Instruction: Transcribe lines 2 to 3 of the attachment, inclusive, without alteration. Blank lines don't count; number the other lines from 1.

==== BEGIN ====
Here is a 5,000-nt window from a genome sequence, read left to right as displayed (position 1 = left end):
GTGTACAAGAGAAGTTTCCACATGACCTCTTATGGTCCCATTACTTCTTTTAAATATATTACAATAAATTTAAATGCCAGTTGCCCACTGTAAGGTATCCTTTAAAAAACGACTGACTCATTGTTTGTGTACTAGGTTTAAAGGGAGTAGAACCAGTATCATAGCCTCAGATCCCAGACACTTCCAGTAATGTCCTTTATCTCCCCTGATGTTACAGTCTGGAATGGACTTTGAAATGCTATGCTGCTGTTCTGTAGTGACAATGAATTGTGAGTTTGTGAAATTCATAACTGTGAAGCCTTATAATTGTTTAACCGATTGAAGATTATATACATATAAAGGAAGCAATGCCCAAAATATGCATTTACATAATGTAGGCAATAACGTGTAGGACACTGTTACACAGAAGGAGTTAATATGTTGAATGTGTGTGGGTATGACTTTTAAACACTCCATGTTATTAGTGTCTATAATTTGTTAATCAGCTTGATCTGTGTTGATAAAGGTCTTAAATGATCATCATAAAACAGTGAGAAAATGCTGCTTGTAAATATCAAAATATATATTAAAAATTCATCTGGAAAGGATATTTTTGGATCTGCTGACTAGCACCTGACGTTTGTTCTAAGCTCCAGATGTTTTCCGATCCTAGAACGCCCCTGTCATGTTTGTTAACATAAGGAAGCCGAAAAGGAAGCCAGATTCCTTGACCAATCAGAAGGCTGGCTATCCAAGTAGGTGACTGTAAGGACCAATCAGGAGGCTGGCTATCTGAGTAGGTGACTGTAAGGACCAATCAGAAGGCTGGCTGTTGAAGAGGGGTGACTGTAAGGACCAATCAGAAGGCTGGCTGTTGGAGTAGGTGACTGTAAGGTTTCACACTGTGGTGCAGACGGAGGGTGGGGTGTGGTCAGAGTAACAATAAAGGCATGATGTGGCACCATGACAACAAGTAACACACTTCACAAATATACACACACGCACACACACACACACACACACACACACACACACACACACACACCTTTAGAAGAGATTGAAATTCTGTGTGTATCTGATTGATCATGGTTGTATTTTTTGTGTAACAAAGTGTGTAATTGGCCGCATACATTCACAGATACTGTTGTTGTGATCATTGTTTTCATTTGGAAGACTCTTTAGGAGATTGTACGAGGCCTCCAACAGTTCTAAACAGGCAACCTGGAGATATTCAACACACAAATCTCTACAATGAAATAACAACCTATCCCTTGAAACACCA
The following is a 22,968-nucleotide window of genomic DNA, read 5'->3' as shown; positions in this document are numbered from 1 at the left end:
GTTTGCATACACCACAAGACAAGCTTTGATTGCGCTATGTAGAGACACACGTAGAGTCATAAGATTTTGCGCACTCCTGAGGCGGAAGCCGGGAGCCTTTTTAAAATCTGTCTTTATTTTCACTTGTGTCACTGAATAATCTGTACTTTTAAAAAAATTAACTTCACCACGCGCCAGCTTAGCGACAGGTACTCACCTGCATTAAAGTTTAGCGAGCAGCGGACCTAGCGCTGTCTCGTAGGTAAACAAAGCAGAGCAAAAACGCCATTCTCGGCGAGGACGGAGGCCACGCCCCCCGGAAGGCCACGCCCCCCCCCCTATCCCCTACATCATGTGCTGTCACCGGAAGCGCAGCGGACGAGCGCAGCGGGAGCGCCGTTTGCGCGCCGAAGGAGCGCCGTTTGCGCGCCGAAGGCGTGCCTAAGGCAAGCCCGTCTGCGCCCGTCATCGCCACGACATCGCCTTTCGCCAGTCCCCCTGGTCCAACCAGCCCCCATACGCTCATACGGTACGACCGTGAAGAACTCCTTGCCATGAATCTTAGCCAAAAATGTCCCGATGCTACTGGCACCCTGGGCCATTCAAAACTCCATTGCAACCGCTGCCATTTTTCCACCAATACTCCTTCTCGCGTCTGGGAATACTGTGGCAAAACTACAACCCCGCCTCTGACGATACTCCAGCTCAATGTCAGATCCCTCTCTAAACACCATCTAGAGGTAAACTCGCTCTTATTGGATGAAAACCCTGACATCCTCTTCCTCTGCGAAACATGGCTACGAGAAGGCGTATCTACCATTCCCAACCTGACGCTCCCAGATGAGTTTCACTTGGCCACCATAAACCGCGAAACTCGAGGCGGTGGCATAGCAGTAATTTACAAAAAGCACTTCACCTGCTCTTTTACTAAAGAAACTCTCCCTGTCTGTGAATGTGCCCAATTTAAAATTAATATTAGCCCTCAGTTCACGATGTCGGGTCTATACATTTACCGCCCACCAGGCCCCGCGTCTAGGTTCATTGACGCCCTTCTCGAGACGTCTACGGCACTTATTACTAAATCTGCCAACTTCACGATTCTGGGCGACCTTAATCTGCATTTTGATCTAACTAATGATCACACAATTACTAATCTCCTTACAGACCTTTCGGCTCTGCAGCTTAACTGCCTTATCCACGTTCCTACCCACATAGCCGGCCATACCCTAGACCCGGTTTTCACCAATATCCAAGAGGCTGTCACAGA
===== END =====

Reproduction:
GTGTACAAGAGAAGTTTCCACATGACCTCTTATGGTCCCATTACTTCTTTTAAATATATTACAATAAATTTAAATGCCAGTTGCCCACTGTAAGGTATCCTTTAAAAAACGACTGACTCATTGTTTGTGTACTAGGTTTAAAGGGAGTAGAACCAGTATCATAGCCTCAGATCCCAGACACTTCCAGTAATGTCCTTTATCTCCCCTGATGTTACAGTCTGGAATGGACTTTGAAATGCTATGCTGCTGTTCTGTAGTGACAATGAATTGTGAGTTTGTGAAATTCATAACTGTGAAGCCTTATAATTGTTTAACCGATTGAAGATTATATACATATAAAGGAAGCAATGCCCAAAATATGCATTTACATAATGTAGGCAATAACGTGTAGGACACTGTTACACAGAAGGAGTTAATATGTTGAATGTGTGTGGGTATGACTTTTAAACACTCCATGTTATTAGTGTCTATAATTTGTTAATCAGCTTGATCTGTGTTGATAAAGGTCTTAAATGATCATCATAAAACAGTGAGAAAATGCTGCTTGTAAATATCAAAATATATATTAAAAATTCATCTGGAAAGGATATTTTTGGATCTGCTGACTAGCACCTGACGTTTGTTCTAAGCTCCAGATGTTTTCCGATCCTAGAACGCCCCTGTCATGTTTGTTAACATAAGGAAGCCGAAAAGGAAGCCAGATTCCTTGACCAATCAGAAGGCTGGCTATCCAAGTAGGTGACTGTAAGGACCAATCAGGAGGCTGGCTATCTGAGTAGGTGACTGTAAGGACCAATCAGAAGGCTGGCTGTTGAAGAGGGGTGACTGTAAGGACCAATCAGAAGGCTGGCTGTTGGAGTAGGTGACTGTAAGGTTTCACACTGTGGTGCAGACGGAGGGTGGGGTGTGGTCAGAGTAACAATAAAGGCATGATGTGGCACCATGACAACAAGTAACACACTTCACAAATATACACACACGCACACACACACACACACACACACACACACACACACACACACACCTTTAGAAGAGATTGAAATTCTGTGTGTATCTGATTGATCATGGTTGTATTTTTTGTGTAACAAAGTGTGTAATTGGCCGCATACATTCACAGATACTGTTGTTGTGATCATTGTTTTCATTTGGAAGACTCTTTAGGAGATTGTACGAGGCCTCCAACAGTTCTAAACAGGCAACCTGGAGATATTCAACACACAAATCTCTACAATGAAATAACAACCTATCCCTTGAAACACCA
The following is a 22,968-nucleotide window of genomic DNA, read 5'->3' as shown; positions in this document are numbered from 1 at the left end: